When it comes to planning race strategy, a key component is factoring in the probability of a Safety Car deployment. This is dependent on factors such as circuit layout, the ease of clearing an incident and predicted weather conditions.
In Singapore, these factors come together to produce something close to a perfect storm: the Safety Car has appeared a total of five times in the three races held there since 2008. That means that the Mercedes SLS AMG is almost certain to make an appearance next weekend...
Calculated in historical terms over the past ten years, both Singapore and Korea have a 100% record of Safety Car deployment - although, in the case of Korea, this is calculated on the basis of a single race. Every one of the three Singapore races so far has seen the Safety Car deployed, for a total of 20 laps. Indeed, this total means that only Fernando Alonso (93 laps) and Lewis Hamilton (57 laps) have led more laps than Safety Car driver Bernd Maylander since the first Singapore Grand Prix in 2008. After Singapore, the races with the highest historical probability of Safety Car deployment, during the past ten races, are Brazil, Monaco and Canada (all at 70%).
After 13 races in the current season, just four have featured Safety Car deployments - Monaco, Canada, Belgium and Italy. In total, there have been nine deployments, of which five occurred during the Canadian Grand Prix, for a total of 5.5% of the racing laps. By way of comparison, after 13 races in 2010, there had been a total of 12 deployments in seven different races, accounting for 5.1% of the racing laps. The reduction in the number of Safety Car deployments, and the significant reduction in the number of races at which it has been deployed, are perhaps surprising given the increase in wheel-to-wheel racing that has occurred this year. Indeed, the Safety Car wasn't used at all in the first five races of the 2011 season - the first time this had occurred since 2004, and only the second time in the past ten years. Furthermore, the 2011 season has seen two wet-dry races in which the Safety Car has not appeared at all - Britain and Hungary.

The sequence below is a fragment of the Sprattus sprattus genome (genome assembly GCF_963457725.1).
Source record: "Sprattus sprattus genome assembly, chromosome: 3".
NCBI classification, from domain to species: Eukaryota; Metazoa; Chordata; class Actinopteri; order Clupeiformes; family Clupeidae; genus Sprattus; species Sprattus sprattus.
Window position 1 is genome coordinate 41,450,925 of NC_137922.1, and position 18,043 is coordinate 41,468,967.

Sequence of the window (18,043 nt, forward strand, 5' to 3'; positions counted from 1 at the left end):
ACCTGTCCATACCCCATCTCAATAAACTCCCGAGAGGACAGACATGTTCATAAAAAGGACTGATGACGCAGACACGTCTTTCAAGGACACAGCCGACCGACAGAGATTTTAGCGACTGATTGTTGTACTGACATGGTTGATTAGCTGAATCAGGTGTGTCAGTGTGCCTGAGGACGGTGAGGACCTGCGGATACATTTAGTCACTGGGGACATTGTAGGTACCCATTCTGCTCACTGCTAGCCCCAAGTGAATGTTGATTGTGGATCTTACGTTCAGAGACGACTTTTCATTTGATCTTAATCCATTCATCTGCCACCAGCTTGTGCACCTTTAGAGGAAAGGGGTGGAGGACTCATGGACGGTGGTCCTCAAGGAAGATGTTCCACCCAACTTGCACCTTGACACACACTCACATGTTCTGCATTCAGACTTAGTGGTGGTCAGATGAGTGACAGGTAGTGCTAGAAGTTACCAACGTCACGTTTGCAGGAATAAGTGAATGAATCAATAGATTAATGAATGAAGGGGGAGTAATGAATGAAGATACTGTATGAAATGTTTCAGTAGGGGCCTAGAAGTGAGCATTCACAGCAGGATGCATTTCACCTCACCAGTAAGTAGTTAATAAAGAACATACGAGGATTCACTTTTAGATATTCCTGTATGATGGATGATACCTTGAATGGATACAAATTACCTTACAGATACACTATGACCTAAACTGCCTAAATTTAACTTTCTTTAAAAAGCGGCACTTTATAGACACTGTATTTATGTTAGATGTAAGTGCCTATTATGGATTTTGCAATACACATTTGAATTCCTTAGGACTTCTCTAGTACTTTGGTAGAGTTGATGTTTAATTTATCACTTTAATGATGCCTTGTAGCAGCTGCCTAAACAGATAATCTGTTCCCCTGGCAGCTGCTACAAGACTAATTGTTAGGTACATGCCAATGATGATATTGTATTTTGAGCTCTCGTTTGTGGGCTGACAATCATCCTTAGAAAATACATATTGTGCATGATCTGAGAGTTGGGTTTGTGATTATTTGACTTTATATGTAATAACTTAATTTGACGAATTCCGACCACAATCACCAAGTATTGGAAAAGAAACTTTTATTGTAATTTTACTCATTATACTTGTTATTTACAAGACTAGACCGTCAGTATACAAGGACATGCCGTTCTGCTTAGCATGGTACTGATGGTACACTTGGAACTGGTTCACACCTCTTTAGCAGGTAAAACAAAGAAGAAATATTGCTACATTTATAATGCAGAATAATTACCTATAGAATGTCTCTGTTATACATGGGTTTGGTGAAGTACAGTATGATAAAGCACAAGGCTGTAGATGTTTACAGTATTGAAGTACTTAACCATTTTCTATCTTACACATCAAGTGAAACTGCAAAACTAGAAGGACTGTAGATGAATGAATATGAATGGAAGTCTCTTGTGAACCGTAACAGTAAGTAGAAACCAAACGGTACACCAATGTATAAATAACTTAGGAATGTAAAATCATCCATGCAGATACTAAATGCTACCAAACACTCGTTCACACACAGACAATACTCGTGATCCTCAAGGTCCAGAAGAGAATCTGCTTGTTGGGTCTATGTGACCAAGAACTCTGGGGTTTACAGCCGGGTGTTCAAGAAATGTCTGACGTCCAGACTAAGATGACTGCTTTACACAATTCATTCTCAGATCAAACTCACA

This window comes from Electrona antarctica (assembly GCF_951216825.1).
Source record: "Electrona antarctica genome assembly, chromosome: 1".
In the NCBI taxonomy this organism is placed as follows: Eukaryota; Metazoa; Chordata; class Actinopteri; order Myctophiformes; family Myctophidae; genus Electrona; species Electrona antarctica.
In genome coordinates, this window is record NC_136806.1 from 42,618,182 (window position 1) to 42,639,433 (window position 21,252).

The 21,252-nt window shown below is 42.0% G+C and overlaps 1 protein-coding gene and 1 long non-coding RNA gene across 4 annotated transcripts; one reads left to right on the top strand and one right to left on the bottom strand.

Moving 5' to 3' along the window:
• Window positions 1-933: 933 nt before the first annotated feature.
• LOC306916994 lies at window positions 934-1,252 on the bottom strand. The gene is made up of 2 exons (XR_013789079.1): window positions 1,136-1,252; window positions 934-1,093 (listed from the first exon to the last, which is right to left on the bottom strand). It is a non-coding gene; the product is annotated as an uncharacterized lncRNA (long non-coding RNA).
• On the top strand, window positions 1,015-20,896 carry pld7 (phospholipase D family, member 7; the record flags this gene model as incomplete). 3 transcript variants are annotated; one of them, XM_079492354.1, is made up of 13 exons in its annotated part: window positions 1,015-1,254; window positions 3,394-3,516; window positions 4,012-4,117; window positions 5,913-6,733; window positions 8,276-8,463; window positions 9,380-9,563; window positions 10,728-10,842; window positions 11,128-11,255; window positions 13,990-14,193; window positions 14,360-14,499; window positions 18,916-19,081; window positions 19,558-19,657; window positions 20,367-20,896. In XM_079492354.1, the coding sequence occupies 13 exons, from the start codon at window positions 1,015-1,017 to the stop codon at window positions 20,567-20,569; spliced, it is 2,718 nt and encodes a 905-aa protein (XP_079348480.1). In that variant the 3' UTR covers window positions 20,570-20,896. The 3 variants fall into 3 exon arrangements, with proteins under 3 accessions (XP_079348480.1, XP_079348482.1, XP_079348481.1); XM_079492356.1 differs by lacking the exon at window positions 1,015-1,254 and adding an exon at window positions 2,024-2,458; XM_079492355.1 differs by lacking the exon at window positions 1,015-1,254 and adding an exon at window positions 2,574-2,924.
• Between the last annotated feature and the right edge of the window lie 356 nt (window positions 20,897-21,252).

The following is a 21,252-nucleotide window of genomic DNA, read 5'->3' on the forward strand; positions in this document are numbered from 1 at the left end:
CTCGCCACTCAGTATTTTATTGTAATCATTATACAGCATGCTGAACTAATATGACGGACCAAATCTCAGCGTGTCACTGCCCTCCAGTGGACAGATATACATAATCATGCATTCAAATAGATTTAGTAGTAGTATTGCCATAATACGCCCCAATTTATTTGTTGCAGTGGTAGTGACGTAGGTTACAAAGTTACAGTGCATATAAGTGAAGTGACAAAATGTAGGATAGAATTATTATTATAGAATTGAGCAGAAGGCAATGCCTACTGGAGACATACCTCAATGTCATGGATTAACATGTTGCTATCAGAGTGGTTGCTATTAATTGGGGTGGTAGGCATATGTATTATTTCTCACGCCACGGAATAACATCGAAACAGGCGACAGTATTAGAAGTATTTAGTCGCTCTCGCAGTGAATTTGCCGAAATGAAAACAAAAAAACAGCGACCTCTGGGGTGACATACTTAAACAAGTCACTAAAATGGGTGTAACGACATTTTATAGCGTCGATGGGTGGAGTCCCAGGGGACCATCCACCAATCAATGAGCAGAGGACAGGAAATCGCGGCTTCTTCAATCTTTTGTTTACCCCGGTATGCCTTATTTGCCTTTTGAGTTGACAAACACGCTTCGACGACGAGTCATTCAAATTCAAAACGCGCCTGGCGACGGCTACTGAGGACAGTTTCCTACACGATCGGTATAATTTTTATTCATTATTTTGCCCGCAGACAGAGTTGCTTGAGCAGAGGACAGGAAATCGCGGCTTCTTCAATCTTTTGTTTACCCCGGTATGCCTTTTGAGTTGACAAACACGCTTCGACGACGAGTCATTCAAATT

So far, the Safety Car has led a total of 49 laps, equivalent to 135.6 miles. Of these, 86.9 miles were accounted for by the Canadian Grand Prix. Indeed, the five Safety Car deployments during this race lasted for 45.7% of the race distance - the longest Safety Car total laps recorded in the past ten years. The next longest deployments were at the 2010 Korean Grand Prix (26 laps, 90.7 miles) and the 2007 Japanese Grand Prix (26 laps, 73.9 miles). The race with the most individual Safety Car deployments was the 2011 Canadian Grand Prix.
Since the start of the 2001 season, the Safety Car has led almost 1553 miles - equivalent to approximately eight Grand Prix distances. 75 races have seen the Safety Car deployed a total of 117 times for 510 laps. The season which saw the most Safety Car deployments was 2010, when it appeared 21 times at 12 races, for a total of 7.8% of the racing laps; in total, the Mercedes SLS AMG led a total of 87 laps for 281 miles, equivalent to one-and-a-half race distances.
The seasons with the fewest deployments were 2001 and 2002, both of which saw just five Safety Car periods. In 2001, Safety Car periods accounted for 2.6% of all racing laps, while in 2002 this figure decreased to 2.3%. Overall, between 2001 and 2010, Safety Car deployments accounted for an average of 4.2% of all racing laps. This means that the 2011 season has seen above-average Safety Car usage; however, if one does not include the Canadian Grand Prix, Safety Car deployments would account for just 2% of racing laps in 2011, well below the ten-year average.
To watch our video on vision, featuring Nico Rosberg and Jock Clear, click here